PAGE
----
(Winner of the Ellis Peters Historical Crime Award) Los Angeles, late 1940s: As brush fires begin to eat at the dry grass in the hills rimming the San Fernando Valley, a more ominous threat is taking shape. All over Hollywood, the U.S. government is ordering people to appear before the House Un-American Activities Committee as part of the crusade to uncover Communist influence in the movies. John Ray Horn has little use for politics, but he knows a few things about outsiders. And when his ex-lover Maggie O'Dare asks him to come to the aid of an old friend of hers who has been targeted by the committee, he can't refuse. Owen Bruder, a brilliantly talented but notoriously difficult screenwriter, is accused of having belonged to the Communist Party -- a charge he strongly denies. If Horn can discover Bruder's secret accuser, they might have a chance to clear his name. But no one is willing to talk. People are scared -- perhaps more frightened than they were in the Depression, or even the war. Hollywood has become a place run by fear and suspicion, where a whisper is all it takes to smear an innocent man. As Horn's search leads him to powerful figures in Hollywood, the media, and his own government, his investigation takes a sudden and deadly turn. He is forced to ask if those in authority are capable of murder in order to attain their political goals. And he finds that more people will die before all the secrets are laid bare.
Now there's no mistaking the smell of fire in the air. It is just over the mountains, still unseen, but it's coming this way...
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JOHN RAY HORN'S LOS ANGELES
John Ray Horn, the character I've developed over the course of three novels, is an ex-cowboy actor who must deal with matters of life and death against the backdrop of Los Angeles in the 1940s. Several things drew me to him and his locale:
As a youngster growing up in Arkansas, I went to the Saturday afternoon matinees and was thrilled by the simple, unsophisticated heroism of the cowboy movies. Today I'm intrigued by the idea of a man who once portrayed a hero on the screen but who is now an outcast and is forced to compare himself every day with his old image.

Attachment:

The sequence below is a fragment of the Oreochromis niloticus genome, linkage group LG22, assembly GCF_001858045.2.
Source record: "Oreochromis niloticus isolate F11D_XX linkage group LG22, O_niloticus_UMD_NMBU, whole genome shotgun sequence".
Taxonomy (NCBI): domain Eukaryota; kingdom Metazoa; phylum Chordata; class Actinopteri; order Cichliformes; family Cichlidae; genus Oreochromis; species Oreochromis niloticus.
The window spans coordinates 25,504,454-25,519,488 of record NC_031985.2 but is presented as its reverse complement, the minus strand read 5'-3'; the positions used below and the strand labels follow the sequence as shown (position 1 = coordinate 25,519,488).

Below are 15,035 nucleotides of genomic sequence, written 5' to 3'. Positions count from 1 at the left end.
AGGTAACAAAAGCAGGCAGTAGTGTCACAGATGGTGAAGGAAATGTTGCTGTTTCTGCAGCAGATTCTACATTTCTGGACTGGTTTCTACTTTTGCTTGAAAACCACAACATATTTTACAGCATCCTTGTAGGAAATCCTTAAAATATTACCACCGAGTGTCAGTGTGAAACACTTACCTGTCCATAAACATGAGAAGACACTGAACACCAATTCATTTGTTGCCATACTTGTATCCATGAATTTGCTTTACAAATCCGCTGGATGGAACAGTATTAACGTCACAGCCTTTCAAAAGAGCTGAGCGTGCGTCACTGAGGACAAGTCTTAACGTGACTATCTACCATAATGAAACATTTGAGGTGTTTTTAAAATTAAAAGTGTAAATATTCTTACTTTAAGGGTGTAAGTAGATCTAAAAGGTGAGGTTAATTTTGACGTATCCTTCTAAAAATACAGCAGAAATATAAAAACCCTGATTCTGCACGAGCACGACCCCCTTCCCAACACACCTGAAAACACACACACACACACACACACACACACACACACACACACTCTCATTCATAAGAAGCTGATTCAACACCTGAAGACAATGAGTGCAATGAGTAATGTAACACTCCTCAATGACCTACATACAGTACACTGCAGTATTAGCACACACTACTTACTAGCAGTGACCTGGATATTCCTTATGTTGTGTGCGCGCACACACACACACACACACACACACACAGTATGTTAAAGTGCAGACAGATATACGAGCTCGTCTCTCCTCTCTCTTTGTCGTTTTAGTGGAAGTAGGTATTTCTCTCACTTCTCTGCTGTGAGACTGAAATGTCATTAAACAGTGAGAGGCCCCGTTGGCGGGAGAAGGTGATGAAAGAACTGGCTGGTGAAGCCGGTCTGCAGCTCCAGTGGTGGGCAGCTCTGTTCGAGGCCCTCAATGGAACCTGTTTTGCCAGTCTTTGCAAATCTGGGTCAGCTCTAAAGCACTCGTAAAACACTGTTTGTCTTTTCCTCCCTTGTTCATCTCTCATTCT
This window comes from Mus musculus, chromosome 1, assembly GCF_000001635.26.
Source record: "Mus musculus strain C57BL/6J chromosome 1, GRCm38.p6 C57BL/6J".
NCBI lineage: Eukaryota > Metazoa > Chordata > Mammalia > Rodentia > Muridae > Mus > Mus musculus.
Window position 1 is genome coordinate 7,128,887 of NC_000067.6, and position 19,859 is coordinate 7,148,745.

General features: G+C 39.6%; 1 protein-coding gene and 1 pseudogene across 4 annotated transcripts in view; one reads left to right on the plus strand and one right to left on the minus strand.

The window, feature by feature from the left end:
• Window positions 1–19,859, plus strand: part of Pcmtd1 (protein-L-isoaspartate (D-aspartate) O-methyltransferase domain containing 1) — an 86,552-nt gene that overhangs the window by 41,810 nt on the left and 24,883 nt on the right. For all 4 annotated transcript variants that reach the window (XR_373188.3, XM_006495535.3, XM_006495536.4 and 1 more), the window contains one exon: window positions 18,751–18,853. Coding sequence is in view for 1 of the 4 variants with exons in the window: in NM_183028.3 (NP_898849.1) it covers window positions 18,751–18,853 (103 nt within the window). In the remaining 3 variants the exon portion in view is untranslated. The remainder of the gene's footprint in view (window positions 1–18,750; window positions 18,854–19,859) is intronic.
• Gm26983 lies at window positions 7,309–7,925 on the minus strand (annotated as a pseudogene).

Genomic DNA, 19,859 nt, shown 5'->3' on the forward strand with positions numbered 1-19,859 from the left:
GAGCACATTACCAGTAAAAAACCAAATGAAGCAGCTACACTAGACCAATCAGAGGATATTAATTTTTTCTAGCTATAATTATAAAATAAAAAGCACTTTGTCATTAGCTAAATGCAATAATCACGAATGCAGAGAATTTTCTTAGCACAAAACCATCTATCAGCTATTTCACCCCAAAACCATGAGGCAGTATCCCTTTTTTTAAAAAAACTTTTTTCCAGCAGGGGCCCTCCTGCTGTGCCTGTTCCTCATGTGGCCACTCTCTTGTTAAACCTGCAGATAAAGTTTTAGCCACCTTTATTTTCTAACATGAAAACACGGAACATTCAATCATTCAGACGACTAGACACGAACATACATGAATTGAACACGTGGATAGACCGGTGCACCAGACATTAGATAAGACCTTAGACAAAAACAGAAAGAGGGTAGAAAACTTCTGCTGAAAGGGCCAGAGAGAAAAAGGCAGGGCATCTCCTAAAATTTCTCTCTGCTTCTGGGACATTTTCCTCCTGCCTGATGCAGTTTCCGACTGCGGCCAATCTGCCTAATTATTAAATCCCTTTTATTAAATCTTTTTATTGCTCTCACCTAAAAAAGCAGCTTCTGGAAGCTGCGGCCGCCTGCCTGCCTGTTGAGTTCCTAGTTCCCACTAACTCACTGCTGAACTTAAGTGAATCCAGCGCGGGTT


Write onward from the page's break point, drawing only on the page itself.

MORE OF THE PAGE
Although I've chosen to live in the City of Angels, I'm sometimes overwhelmed by its size and pace. I look back with affection at the Los Angeles I never knew -- the young city with few tall buildings, its wide-open spaces occupied only by citrus and nut groves and bean fields, a city only dimly aware of its coming greatness.
Part of this nostalgia, of course, is fed by Hollywood itself. Many old black-and-white B-movies -- made by studios that couldn't afford expensive sets -- contain scenes shot on the streets of the real Los Angeles. Look at that city, with its great open stretches, streets running alongside endless rows of fruit trees, and you'll know that L.A. will never again look so young and raw or have so much room to breathe.
Then there's the artificial L.A., also served up by the movies. Anyone who's watched Howard Hawks' The Big Sleep, with that scene of the cottage up in Laurel Canyon and a torrential rain drenching Bogart, his car, and his trench coat, might be forgiven for thinking that it rains a lot in L.A. I thought so -- until I moved here. But this interplay between myth and reality is part of what's compelling about this town. And somewhere near that intersection, I've tried to create my own L.A., with sunshine and shadow, lemon groves and road houses, hustlers and decent people, attempts at human contact amid loneliness.
Edward Wright grew up in Arkansas and went to school in Tennessee and Illinois. He has been an officer in the U.S. Navy and an editor at the Chicago Tribune and Los Angeles Times. His noir-flavored mysteries featuring John Ray Horn -- "Clea's Moon," "While I Disappear" (U.K. title: "The Silver Face"), and "Red Sky Lament" -- set in Los Angeles during the 1940s, have won the Shamus Award in the U.S. and the Debut Dagger and Ellis Peters Historical Crime Award in the U.K. His first non-series book, "Damnation Falls," a contemporary mystery-thriller set in small-town Tennessee, won the Barry Award. His latest novel, "From Blood," was named one of the best mysteries of the year by the Financial Times of London, and a U.S. edition is due in 2012. Although now a Californian, he retains a Southerner's love of barbecue and bluegrass music. He and his wife, Cathy, live in the Los Angeles area. edwardwrightbooks.com
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